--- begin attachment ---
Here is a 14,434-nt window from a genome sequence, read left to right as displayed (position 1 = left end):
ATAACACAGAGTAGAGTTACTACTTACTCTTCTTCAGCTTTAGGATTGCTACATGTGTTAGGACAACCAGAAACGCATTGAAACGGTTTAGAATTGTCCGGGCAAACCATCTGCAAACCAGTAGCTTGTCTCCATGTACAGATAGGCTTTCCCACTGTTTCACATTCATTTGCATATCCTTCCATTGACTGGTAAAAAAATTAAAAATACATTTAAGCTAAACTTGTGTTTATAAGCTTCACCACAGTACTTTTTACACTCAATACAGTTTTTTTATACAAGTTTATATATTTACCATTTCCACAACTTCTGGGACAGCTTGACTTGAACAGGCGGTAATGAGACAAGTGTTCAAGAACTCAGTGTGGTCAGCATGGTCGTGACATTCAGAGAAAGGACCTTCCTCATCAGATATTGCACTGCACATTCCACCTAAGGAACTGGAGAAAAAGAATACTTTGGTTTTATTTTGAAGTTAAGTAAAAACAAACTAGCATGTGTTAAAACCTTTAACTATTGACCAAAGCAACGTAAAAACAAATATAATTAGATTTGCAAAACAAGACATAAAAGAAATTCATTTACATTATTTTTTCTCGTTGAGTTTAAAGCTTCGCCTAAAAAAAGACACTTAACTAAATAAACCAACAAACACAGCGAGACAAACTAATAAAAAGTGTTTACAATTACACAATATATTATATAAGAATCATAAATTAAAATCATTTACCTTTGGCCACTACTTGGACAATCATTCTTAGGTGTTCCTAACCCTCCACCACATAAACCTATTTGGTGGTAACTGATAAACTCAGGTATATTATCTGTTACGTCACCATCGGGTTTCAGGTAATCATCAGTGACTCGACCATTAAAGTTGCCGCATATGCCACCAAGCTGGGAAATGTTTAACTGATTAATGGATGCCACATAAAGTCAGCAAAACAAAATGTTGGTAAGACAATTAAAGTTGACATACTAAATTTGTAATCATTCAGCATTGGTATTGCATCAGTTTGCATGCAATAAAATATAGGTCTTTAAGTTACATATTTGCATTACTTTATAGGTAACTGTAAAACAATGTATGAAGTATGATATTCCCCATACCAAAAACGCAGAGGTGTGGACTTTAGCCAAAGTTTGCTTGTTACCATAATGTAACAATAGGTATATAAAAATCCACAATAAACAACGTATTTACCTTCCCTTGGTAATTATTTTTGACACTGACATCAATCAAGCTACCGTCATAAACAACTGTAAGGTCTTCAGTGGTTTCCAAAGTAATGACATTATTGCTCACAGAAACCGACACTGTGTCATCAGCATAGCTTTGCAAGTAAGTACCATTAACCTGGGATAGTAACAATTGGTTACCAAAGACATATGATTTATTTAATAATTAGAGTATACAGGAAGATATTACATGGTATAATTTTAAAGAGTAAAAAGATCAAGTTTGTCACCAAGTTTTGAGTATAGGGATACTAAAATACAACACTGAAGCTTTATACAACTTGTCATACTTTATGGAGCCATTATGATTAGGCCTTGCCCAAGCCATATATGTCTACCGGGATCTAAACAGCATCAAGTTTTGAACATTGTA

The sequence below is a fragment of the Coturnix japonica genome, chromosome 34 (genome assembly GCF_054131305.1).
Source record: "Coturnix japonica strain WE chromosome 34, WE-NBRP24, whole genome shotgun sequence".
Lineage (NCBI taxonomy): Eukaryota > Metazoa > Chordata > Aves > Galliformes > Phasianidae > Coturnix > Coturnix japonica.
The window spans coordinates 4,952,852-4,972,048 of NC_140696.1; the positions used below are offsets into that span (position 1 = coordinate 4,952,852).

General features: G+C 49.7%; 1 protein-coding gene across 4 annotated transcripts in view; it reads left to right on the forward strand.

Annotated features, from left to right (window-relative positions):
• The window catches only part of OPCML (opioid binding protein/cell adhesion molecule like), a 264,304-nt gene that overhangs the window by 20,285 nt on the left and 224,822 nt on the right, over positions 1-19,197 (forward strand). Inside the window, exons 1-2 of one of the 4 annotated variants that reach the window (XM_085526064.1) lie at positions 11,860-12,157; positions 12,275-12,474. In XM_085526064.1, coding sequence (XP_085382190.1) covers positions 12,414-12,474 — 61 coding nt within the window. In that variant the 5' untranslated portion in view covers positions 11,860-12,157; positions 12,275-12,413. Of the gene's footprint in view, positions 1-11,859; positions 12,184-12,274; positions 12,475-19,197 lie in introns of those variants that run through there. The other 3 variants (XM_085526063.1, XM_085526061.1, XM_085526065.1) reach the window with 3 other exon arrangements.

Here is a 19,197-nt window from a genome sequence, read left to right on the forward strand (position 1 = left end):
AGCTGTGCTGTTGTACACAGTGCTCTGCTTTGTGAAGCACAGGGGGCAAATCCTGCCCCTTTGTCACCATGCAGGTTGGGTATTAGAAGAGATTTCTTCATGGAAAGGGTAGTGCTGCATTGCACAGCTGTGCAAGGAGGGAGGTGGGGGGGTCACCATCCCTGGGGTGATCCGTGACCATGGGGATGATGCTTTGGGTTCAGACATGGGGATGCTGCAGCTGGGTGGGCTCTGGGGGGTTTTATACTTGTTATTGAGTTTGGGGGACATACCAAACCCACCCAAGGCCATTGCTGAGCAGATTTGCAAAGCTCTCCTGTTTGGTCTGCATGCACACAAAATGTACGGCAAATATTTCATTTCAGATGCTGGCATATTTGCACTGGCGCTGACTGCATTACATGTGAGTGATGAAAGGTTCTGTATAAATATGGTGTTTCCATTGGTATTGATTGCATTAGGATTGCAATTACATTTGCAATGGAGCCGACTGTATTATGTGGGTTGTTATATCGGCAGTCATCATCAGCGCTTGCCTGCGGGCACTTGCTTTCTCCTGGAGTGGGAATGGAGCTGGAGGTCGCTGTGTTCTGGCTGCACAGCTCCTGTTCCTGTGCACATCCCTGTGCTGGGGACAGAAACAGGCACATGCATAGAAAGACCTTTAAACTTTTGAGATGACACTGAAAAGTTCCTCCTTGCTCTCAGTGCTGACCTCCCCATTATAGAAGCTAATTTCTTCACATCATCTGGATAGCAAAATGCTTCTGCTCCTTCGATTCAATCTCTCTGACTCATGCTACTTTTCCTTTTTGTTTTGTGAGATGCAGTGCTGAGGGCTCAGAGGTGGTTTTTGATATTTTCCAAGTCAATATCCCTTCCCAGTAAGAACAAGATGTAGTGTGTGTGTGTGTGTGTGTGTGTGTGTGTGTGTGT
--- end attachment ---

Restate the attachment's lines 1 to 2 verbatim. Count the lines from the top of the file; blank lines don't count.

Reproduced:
Here is a 14,434-nt window from a genome sequence, read left to right as displayed (position 1 = left end):
ATAACACAGAGTAGAGTTACTACTTACTCTTCTTCAGCTTTAGGATTGCTACATGTGTTAGGACAACCAGAAACGCATTGAAACGGTTTAGAATTGTCCGGGCAAACCATCTGCAAACCAGTAGCTTGTCTCCATGTACAGATAGGCTTTCCCACTGTTTCACATTCATTTGCATATCCTTCCATTGACTGGTAAAAAAATTAAAAATACATTTAAGCTAAACTTGTGTTTATAAGCTTCACCACAGTACTTTTTACACTCAATACAGTTTTTTTATACAAGTTTATATATTTACCATTTCCACAACTTCTGGGACAGCTTGACTTGAACAGGCGGTAATGAGACAAGTGTTCAAGAACTCAGTGTGGTCAGCATGGTCGTGACATTCAGAGAAAGGACCTTCCTCATCAGATATTGCACTGCACATTCCACCTAAGGAACTGGAGAAAAAGAATACTTTGGTTTTATTTTGAAGTTAAGTAAAAACAAACTAGCATGTGTTAAAACCTTTAACTATTGACCAAAGCAACGTAAAAACAAATATAATTAGATTTGCAAAACAAGACATAAAAGAAATTCATTTACATTATTTTTTCTCGTTGAGTTTAAAGCTTCGCCTAAAAAAAGACACTTAACTAAATAAACCAACAAACACAGCGAGACAAACTAATAAAAAGTGTTTACAATTACACAATATATTATATAAGAATCATAAATTAAAATCATTTACCTTTGGCCACTACTTGGACAATCATTCTTAGGTGTTCCTAACCCTCCACCACATAAACCTATTTGGTGGTAACTGATAAACTCAGGTATATTATCTGTTACGTCACCATCGGGTTTCAGGTAATCATCAGTGACTCGACCATTAAAGTTGCCGCATATGCCACCAAGCTGGGAAATGTTTAACTGATTAATGGATGCCACATAAAGTCAGCAAAACAAAATGTTGGTAAGACAATTAAAGTTGACATACTAAATTTGTAATCATTCAGCATTGGTATTGCATCAGTTTGCATGCAATAAAATATAGGTCTTTAAGTTACATATTTGCATTACTTTATAGGTAACTGTAAAACAATGTATGAAGTATGATATTCCCCATACCAAAAACGCAGAGGTGTGGACTTTAGCCAAAGTTTGCTTGTTACCATAATGTAACAATAGGTATATAAAAATCCACAATAAACAACGTATTTACCTTCCCTTGGTAATTATTTTTGACACTGACATCAATCAAGCTACCGTCATAAACAACTGTAAGGTCTTCAGTGGTTTCCAAAGTAATGACATTATTGCTCACAGAAACCGACACTGTGTCATCAGCATAGCTTTGCAAGTAAGTACCATTAACCTGGGATAGTAACAATTGGTTACCAAAGACATATGATTTATTTAATAATTAGAGTATACAGGAAGATATTACATGGTATAATTTTAAAGAGTAAAAAGATCAAGTTTGTCACCAAGTTTTGAGTATAGGGATACTAAAATACAACACTGAAGCTTTATACAACTTGTCATACTTTATGGAGCCATTATGATTAGGCCTTGCCCAAGCCATATATGTCTACCGGGATCTAAACAGCATCAAGTTTTGAACATTGTA